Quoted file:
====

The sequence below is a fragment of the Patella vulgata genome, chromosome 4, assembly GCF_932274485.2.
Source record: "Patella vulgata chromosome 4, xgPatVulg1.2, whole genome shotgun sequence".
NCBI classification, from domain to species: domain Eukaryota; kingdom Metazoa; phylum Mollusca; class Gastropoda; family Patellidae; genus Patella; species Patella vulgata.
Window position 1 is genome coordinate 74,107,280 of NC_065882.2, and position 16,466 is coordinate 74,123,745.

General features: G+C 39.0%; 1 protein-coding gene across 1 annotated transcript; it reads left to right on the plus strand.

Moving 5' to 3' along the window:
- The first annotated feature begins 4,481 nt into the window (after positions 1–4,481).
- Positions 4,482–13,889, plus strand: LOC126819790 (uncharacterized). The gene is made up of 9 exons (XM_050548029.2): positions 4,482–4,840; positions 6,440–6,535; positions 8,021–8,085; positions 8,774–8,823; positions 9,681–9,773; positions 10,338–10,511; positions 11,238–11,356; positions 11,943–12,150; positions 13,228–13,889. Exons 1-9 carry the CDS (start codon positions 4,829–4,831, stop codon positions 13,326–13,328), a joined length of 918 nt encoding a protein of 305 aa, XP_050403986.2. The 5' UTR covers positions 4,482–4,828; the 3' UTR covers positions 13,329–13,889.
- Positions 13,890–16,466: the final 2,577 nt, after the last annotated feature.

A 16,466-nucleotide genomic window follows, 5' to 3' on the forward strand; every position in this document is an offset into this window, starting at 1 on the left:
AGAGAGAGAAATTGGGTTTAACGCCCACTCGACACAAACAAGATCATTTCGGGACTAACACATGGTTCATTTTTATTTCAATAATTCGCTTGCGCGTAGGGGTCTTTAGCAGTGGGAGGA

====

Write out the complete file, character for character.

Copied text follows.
The sequence below is a fragment of the Patella vulgata genome, chromosome 4, assembly GCF_932274485.2.
Source record: "Patella vulgata chromosome 4, xgPatVulg1.2, whole genome shotgun sequence".
NCBI classification, from domain to species: domain Eukaryota; kingdom Metazoa; phylum Mollusca; class Gastropoda; family Patellidae; genus Patella; species Patella vulgata.
Window position 1 is genome coordinate 74,107,280 of NC_065882.2, and position 16,466 is coordinate 74,123,745.

General features: G+C 39.0%; 1 protein-coding gene across 1 annotated transcript; it reads left to right on the plus strand.

Moving 5' to 3' along the window:
- The first annotated feature begins 4,481 nt into the window (after positions 1–4,481).
- Positions 4,482–13,889, plus strand: LOC126819790 (uncharacterized). The gene is made up of 9 exons (XM_050548029.2): positions 4,482–4,840; positions 6,440–6,535; positions 8,021–8,085; positions 8,774–8,823; positions 9,681–9,773; positions 10,338–10,511; positions 11,238–11,356; positions 11,943–12,150; positions 13,228–13,889. Exons 1-9 carry the CDS (start codon positions 4,829–4,831, stop codon positions 13,326–13,328), a joined length of 918 nt encoding a protein of 305 aa, XP_050403986.2. The 5' UTR covers positions 4,482–4,828; the 3' UTR covers positions 13,329–13,889.
- Positions 13,890–16,466: the final 2,577 nt, after the last annotated feature.

A 16,466-nucleotide genomic window follows, 5' to 3' on the forward strand; every position in this document is an offset into this window, starting at 1 on the left:
AGAGAGAGAAATTGGGTTTAACGCCCACTCGACACAAACAAGATCATTTCGGGACTAACACATGGTTCATTTTTATTTCAATAATTCGCTTGCGCGTAGGGGTCTTTAGCAGTGGGAGGA